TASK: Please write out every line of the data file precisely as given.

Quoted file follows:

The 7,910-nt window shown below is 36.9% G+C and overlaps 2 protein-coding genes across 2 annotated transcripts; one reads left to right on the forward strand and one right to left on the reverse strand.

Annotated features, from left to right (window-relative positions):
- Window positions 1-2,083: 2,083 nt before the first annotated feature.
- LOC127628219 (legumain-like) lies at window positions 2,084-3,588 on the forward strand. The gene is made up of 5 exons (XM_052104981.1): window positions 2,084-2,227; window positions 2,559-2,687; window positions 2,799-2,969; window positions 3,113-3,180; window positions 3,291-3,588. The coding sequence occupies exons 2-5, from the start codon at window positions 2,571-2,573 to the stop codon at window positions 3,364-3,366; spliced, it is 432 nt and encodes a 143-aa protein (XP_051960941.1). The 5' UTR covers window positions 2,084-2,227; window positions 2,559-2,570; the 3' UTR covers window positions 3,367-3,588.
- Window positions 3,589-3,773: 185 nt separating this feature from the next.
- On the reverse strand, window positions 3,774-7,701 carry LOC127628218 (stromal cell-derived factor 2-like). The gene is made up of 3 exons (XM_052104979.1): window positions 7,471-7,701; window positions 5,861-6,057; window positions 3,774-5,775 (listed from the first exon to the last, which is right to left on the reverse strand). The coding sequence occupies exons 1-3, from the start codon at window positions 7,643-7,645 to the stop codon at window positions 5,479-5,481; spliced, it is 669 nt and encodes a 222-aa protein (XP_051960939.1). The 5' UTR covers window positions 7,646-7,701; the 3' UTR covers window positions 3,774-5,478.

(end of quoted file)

The 7,910-nt window shown below is 36.9% G+C and overlaps 2 protein-coding genes across 2 annotated transcripts; one reads left to right on the forward strand and one right to left on the reverse strand.

Annotated features, from left to right (window-relative positions):
- Window positions 1-2,083: 2,083 nt before the first annotated feature.
- LOC127628219 (legumain-like) lies at window positions 2,084-3,588 on the forward strand. The gene is made up of 5 exons (XM_052104981.1): window positions 2,084-2,227; window positions 2,559-2,687; window positions 2,799-2,969; window positions 3,113-3,180; window positions 3,291-3,588. The coding sequence occupies exons 2-5, from the start codon at window positions 2,571-2,573 to the stop codon at window positions 3,364-3,366; spliced, it is 432 nt and encodes a 143-aa protein (XP_051960941.1). The 5' UTR covers window positions 2,084-2,227; window positions 2,559-2,570; the 3' UTR covers window positions 3,367-3,588.
- Window positions 3,589-3,773: 185 nt separating this feature from the next.
- On the reverse strand, window positions 3,774-7,701 carry LOC127628218 (stromal cell-derived factor 2-like). The gene is made up of 3 exons (XM_052104979.1): window positions 7,471-7,701; window positions 5,861-6,057; window positions 3,774-5,775 (listed from the first exon to the last, which is right to left on the reverse strand). The coding sequence occupies exons 1-3, from the start codon at window positions 7,643-7,645 to the stop codon at window positions 5,479-5,481; spliced, it is 669 nt and encodes a 222-aa protein (XP_051960939.1). The 5' UTR covers window positions 7,646-7,701; the 3' UTR covers window positions 3,774-5,478.